GetAbout Columbia hosts public meeting on bike boulevard project

Wednesday, April 8, 2009 | 12:01 a.m. CDT; updated 12:28 p.m. CDT, Thursday, April 9, 2009

COLUMBIA — Columbia residents gave written comments at a meeting Wednesday evening on a proposed "bike boulevard" that would close off the median of College Avenue between Windsor and Ash streets.

Nineteen people filled the library of Benton Elementary School at the busiest portion of the meeting hosted by GetAbout Columbia. Upon conclusion, concerned citizens had submitted 17 written comment sheets.


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“A bicycle boulevard is a street where all types of vehicles are allowed, but through traffic is displaced. The roadway is modified to enhance bicycle safety and convenience and also calm traffic and improve pedestrian safety,” according to a fact sheet supplied by GetAbout Columbia.

The proposed bike boulevard plan would discourage traffic on Windsor and Ash streets by closing off the median on College Avenue between the streets to vehicles.

This would open up the median for pedestrians and cyclists to use in order to get across College Avenue, but it would prevent left-hand turns into the residential area that runs along Windsor and Ash streets.

“The current left onto Windsor is the main way to get into the neighborhood," said Jim Ronald, who lives on Windsor Street.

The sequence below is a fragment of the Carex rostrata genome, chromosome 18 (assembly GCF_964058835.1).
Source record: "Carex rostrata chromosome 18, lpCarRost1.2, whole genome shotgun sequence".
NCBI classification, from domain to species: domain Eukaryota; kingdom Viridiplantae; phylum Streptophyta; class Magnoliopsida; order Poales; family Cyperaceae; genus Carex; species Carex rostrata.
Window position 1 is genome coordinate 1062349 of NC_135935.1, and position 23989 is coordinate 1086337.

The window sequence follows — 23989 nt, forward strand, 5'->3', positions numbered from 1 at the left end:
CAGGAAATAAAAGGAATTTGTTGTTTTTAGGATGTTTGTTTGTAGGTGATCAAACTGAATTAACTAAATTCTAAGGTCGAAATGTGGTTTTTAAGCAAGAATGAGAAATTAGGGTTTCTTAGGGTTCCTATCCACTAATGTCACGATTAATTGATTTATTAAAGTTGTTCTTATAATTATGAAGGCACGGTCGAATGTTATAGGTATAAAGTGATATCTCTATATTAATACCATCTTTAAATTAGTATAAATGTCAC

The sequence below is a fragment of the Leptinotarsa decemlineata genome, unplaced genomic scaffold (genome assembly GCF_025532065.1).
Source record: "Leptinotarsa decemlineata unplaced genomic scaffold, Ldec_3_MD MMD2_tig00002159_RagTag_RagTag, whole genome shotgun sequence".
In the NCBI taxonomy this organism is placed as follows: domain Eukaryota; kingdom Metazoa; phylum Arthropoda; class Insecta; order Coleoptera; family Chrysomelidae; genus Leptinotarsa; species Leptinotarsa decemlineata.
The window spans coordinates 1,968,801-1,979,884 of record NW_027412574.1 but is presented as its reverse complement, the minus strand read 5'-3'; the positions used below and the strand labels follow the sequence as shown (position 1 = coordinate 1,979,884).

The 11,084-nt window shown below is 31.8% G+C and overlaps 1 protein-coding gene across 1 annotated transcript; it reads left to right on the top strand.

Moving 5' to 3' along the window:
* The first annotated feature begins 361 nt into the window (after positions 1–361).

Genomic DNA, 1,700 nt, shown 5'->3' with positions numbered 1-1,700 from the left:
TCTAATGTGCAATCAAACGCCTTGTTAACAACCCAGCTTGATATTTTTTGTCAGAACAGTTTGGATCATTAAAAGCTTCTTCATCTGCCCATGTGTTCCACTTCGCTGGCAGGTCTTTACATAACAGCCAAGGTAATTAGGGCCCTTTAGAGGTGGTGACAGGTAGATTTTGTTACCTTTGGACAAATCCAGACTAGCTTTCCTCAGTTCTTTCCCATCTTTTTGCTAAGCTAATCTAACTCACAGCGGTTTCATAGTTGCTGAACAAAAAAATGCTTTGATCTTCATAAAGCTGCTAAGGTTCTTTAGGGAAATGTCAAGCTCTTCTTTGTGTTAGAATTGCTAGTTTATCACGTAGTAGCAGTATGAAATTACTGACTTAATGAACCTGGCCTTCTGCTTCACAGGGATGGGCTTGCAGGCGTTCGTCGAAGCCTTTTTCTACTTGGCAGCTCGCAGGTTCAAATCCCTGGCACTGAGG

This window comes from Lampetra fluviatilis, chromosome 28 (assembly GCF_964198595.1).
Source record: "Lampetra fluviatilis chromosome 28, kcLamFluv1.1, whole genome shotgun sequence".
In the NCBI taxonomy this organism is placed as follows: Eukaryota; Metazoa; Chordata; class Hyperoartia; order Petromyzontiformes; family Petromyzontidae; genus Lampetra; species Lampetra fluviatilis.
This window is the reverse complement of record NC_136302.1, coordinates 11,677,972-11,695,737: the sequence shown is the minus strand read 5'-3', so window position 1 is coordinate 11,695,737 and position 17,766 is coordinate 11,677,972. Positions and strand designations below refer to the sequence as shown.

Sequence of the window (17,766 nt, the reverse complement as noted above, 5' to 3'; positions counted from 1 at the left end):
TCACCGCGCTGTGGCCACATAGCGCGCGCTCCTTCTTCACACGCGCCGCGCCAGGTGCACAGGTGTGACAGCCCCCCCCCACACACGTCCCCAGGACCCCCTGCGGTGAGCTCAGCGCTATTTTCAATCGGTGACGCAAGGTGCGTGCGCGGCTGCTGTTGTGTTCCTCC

“We need to have a dedicated left-turn lane at Paris Road to allow access into the neighborhood, but overall I am very supportive of the plan,” he said.

Experienced cyclist Frederick Schmidt has an overall positive impression of the plan, as well.

“If you’re going to do a bike boulevard experiment, this is a wonderful place to do it," Schmidt said. "But I really don’t like restricting the car access to get bicycle access."

Kurt Albert is concerned about the limitations the bike boulevard will create for residents.

“This provides a decreased viability for the homeowners of Windsor Street,” he said.

Albert submitted three typed pages of his questions and concerns for the bike boulevard project, asking how homeowners will be compensated for the taking of land value and whether the speed limit on Windsor Street will be changed or enforced properly.

No traffic surveys have been conducted on either Ash or Windsor streets, said Scott Bitterman, a traffic engineer with the city.

GetAbout will submit the comments to the City Council for the council members to take into consideration when deciding whether to approve the project, said Ted Curtis, of GetAbout Columbia.

The approximate cost of the bike boulevard project is $10,000, which would come from GetAbout’s street striping budget, Curtis said.

Pending approval, the project could start as early as this summer and will take two weeks to complete, Curtis said.

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